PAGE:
Home > Family Finances > Kids, Work and Money (The Value of Money – Part V)

Kids, Work and Money (The Value of Money – Part V)

No matter what your socio-economic situation, I believe your children need to learn the value of money. There is no universal formula for making your children financially literate, but I think three foundational principles are key.

  1. Working and earning money
  2. Using their own money for discretionary expenditures
  3. Saving money

Children and work can be controversial.  Images of child labor and sweatshops may flash through your mind, but not all work is an exploitation of children.  I don’t consider mowing lawns, babysitting, or other household chores to be unfair child labor.  By getting paid for work performed, kids learn that money must be earned.  Few people in the world receive money without having to work, and your children shouldn’t come to expect it.  Instead they should anticipate working hard for what they earn.

Your children should also use some of their own money to buy discretionary items.  If you pay for everything, it’s hard for them to understand the need to make choices or for them to appreciate the value of their possessions.  If they have to spend $100 of their own money on a pair of jeans, they might decide the $50 pair is good enough if they also get to buy a shirt or pair of shoes too.

Children must also learn to save money.  If you allow them to spend everything they earn, they may not grasp the principle of deferred gratification.  Unless you’re going to support them forever, your kids will need to save money to buy a car, pay for college, or buy a home.  It’s good to start the discipline of saving money early.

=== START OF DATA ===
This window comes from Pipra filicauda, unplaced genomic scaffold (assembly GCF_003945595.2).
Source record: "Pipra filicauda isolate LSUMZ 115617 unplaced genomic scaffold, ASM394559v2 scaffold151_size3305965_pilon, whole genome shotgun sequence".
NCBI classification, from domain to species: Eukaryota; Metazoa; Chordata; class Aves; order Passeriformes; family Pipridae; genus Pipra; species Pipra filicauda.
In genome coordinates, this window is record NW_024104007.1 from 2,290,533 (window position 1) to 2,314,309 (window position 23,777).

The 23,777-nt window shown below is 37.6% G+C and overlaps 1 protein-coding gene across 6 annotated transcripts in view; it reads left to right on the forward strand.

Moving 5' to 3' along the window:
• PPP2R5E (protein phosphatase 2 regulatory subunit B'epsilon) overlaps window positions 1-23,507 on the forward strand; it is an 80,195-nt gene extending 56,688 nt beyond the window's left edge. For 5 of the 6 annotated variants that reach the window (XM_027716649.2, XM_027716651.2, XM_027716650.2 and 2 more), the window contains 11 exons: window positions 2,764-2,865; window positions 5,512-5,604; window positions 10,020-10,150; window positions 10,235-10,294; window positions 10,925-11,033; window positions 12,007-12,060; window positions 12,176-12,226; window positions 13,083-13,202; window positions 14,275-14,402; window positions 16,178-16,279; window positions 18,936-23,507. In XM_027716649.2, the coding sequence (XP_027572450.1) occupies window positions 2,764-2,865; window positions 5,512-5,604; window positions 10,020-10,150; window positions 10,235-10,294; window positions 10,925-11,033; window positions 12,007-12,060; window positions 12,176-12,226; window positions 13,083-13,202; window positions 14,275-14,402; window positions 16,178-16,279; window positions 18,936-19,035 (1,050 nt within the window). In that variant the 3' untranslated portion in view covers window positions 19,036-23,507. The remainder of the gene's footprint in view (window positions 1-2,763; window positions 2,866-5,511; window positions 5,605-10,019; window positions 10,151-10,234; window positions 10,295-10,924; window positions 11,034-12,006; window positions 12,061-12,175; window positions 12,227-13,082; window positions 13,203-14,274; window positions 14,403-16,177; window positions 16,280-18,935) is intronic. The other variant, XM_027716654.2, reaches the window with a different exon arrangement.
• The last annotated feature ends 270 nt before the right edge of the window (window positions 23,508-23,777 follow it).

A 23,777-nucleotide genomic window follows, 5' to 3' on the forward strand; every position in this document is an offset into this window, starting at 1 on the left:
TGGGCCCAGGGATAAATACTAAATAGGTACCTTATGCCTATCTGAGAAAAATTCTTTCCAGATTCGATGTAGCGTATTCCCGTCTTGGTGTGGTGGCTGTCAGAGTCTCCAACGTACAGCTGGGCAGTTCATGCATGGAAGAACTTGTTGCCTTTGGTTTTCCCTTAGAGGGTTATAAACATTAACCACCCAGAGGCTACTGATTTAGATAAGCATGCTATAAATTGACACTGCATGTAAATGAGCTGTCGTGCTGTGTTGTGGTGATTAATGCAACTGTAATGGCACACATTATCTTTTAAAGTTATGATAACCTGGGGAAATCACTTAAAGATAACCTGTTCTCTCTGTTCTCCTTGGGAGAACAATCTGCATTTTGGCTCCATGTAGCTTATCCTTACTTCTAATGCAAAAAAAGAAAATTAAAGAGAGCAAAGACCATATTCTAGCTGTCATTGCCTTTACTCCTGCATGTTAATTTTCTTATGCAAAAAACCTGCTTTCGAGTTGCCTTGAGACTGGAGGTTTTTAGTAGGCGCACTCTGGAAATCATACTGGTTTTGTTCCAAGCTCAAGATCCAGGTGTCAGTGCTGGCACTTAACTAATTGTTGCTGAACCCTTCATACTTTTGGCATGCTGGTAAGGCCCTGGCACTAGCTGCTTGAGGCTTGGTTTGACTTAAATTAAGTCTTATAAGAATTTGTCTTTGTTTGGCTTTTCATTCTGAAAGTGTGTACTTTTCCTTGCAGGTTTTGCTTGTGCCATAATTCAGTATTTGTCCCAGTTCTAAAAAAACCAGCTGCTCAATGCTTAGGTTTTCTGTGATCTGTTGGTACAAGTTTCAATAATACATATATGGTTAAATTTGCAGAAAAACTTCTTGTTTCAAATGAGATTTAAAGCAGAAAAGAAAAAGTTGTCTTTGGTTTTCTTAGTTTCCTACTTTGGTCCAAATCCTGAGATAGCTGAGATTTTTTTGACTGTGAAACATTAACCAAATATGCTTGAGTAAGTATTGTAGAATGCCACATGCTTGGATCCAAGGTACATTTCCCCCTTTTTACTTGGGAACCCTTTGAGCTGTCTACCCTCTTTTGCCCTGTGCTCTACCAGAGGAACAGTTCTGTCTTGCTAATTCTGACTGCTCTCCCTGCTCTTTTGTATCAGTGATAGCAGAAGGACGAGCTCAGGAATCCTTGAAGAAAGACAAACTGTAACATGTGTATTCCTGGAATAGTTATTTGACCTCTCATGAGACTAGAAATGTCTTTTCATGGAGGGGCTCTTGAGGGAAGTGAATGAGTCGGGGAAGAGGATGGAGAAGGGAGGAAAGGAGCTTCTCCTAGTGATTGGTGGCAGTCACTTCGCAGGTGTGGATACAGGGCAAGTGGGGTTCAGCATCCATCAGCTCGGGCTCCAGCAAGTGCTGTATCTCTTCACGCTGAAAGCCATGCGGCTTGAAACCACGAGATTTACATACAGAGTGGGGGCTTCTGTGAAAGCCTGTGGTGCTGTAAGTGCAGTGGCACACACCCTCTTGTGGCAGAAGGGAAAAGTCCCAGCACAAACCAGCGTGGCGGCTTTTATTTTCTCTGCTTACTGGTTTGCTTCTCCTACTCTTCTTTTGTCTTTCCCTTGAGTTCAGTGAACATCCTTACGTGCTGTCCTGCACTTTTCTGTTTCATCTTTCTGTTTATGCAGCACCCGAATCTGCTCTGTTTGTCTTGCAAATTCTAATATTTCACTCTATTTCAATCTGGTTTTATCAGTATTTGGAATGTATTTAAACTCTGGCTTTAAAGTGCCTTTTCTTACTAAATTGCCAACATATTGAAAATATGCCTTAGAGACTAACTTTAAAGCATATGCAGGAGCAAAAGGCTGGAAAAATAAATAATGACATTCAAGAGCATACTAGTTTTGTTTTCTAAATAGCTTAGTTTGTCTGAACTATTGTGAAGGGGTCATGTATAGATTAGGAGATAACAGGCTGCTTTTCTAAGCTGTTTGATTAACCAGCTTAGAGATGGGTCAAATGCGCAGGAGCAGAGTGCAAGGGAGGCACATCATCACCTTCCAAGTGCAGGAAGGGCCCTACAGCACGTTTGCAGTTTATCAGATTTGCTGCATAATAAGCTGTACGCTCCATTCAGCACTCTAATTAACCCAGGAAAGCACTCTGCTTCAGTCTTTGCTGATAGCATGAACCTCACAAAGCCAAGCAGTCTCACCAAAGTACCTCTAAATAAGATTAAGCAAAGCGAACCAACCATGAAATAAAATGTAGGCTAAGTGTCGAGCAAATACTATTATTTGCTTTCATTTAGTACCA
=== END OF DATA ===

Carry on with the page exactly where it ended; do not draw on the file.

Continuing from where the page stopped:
I started doing chores and other work for my parents by age 8.  I got paid $3 a week for by labor.  My father also required that I save at least half of the money.  My parents paid for all the necessities, but if I wanted a certain toys or something unusual, I had to use my own money.   I didn’t fully appreciate it at the time, but my parents taught me the value of money from an early age, but I started to get a clue when I paid $4,800 cash for my first car (that was 1984).

The principles I learned as a youngster have served me well to this day.  You may not agree with my three components, but if you want to raise mature, self-sustaining adults, you better teach them the value of money when they are young.

Next in The Value of Money – Part VI… Money: Good or Evil?

  1. June 15, 2010 at 2:45 PM

    Hi Bob, just wanted to send some words of encouragement. I’ve been reading and enjoying your blog. I too agree that your children should learn to be fiscally responsible, and now that I am older I understand the importance of the rules my parents taught me. I too had to save half of my money for college and expenditures and find its now easier that I am “in the habit of saving.” If it weren’t for those habits that were instilled early on, I am sure my husband and I would not have been able to purchase our second home at the age of 27.

    Keep up the good work, I look forward to your next post.

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